I was super excited to play around with the myPantone app (downloaded from the iTunes app store for $9.99 or the Google Play store for $7.99 ) and see how well it performed. What I wanted to explore most was how well it captured color from a photograph. I did a test to see how colors the app picked compared to colors I picked (I consider my eye to be quite well trained) using a real physical Pantone book.
I chose to work with 2 different color palettes to see how they compared - bright colors and muted colors. I pulled 2 of my favorite garments from my closet and took photographs of them using my iPhone 5S in what I would consider neutral (white) light. Before using the app, I decided to pick the colors manually from my Pantone book so I wouldn’t be biased by what the app picked.
While I consider myself to have a pretty good eye for color, you can already see that on screen my selections don’t all look amazing. I’m very aware of all of the variables that occur when translating colors via cameras and computer screens, and at this point the glimmer of hope that I had that somehow the myPantone app would be magic and match colors perfectly started to fade (if I had been honest with myself from the beginning I would have admitted I knew this to be true all along).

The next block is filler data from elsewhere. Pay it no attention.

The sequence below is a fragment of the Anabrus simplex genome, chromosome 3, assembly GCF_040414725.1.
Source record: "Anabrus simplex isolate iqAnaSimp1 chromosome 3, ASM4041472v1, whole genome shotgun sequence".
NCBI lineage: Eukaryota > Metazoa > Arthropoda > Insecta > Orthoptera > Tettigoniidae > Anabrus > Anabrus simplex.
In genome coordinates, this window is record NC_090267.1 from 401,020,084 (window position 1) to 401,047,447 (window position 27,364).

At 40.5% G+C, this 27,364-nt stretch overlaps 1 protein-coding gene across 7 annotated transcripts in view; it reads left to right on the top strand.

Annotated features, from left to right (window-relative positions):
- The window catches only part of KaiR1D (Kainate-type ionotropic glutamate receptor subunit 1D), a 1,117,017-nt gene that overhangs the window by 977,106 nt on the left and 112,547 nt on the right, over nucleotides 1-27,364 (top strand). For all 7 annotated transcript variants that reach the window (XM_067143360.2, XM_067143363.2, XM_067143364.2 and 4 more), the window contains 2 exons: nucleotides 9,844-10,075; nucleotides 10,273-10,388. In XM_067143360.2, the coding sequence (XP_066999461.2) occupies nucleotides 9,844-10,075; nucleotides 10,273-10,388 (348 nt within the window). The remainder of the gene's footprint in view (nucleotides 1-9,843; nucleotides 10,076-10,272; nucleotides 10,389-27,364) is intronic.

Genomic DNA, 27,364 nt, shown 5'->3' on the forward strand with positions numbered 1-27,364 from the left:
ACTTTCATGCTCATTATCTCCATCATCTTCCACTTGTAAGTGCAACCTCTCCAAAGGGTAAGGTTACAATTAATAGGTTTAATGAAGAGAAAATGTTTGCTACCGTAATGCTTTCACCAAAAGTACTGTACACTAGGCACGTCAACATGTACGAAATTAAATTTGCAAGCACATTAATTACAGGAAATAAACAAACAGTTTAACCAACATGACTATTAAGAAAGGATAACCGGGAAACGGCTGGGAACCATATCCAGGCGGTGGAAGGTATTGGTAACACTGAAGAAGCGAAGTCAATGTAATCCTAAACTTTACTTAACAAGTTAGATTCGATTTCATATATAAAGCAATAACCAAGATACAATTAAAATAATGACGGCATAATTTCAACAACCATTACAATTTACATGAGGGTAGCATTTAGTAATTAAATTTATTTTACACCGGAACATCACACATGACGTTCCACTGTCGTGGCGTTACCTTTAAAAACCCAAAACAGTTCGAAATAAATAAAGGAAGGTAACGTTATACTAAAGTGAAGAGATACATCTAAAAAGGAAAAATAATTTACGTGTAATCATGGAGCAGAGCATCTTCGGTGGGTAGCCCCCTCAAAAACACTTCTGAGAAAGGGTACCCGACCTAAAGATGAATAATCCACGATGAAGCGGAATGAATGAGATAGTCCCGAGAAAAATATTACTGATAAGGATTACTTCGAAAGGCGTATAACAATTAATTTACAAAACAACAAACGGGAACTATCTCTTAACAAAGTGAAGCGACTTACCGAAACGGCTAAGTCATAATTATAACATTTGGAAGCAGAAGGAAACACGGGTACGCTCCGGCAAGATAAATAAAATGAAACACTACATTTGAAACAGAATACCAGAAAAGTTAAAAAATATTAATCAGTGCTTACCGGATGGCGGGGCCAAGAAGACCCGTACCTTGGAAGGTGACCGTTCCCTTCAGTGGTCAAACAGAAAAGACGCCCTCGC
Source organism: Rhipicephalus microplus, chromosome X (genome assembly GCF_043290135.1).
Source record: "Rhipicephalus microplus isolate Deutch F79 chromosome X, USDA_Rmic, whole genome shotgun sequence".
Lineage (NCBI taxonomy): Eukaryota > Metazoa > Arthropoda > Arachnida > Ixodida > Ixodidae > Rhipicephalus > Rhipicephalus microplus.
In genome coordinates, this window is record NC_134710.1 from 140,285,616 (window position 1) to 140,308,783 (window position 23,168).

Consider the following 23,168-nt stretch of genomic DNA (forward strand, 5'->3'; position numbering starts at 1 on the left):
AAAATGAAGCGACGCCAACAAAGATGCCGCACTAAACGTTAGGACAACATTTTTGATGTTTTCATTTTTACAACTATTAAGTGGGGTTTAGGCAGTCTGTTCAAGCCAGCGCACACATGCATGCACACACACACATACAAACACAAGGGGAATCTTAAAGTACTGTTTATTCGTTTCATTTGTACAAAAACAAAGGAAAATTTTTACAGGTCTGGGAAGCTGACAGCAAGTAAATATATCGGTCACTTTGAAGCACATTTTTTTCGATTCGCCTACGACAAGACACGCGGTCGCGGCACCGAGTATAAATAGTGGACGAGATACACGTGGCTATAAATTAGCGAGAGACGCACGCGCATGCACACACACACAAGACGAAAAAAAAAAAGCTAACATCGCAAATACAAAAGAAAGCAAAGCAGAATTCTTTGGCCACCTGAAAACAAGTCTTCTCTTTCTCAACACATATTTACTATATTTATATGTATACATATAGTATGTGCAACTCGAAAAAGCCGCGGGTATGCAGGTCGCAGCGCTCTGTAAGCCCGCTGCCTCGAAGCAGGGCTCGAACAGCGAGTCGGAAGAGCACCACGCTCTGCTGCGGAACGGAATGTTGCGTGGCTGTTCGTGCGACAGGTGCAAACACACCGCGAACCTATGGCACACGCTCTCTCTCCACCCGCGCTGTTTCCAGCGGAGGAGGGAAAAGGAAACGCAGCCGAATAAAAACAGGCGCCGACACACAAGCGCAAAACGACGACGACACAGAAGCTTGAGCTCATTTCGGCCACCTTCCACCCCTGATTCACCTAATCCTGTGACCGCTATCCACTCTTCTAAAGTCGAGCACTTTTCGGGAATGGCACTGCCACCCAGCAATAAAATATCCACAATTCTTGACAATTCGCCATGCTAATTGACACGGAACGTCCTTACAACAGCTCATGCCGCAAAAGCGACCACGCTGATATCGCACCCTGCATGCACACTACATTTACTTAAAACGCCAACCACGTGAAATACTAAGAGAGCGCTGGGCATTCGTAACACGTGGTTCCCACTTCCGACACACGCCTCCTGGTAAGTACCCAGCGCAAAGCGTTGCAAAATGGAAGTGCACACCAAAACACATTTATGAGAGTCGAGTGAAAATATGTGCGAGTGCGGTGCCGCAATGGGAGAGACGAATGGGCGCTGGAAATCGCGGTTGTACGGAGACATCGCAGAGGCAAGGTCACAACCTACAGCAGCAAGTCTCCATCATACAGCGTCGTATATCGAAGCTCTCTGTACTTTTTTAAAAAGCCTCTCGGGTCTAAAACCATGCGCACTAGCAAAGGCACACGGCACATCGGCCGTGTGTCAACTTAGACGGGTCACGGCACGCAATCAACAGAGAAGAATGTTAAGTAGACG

Now began the fun part, picking colors with the app. In general, I was very pleased overall with how the app functioned. It’s pretty user friendly, easy to browse different fan books, search for colors, and create palettes.
I was easily able to pick a photo from my phone to use as a reference, and the app automatically picked an assortment of colors as a starting point. I did some adjustments to the palette by running my finger over the photo to magnify sections and pick what I thought were better matches.
I can even get more information on any of the selected color if I need.
Once I got everything dialed in, I was able to choose to share the palette via email. The email comes through pretty nicely, with a preview of the palette and 3 different palette attachments ready to load in your software of choice (.ase for Adobe, .color for Amaya, and .qcl for QuarkXPress).
While I’m very pleased with everything up to this point, I was really hoping that the photo used to make the palette was included in the email, but it wasn’t. A minor complaint but something I’d love to be changed in the future.
So, how did my color palettes compare from what I picked in real life to what I picked in the app? I would say just okay…I did have one perfect match, but otherwise a lot of the colors are quite different. Choosing colors from a photo is never going to be quite as accurate as choosing them from a real tangible object, so the level of expectation has to be realistic.
Final Conclusion? Overall, I’m pleased and would spend the $9.99 again. I love the idea of being able to create palettes on the go when I’m out shopping or to be able to take a quick photo of something and create a reference palette. While I would never use the app for accurate color selection (which it warns against), it’s a great tool for “sketching” your palettes quickly when you’re out and about. If you need accurate color matches, best to do that the good ol’ fashioned way with a real life Pantone book in hand.
Thanks for reading and please share with friends!.
Make sure to visit Heidi’s website at sewheidi.com for lots of great tips and goodies!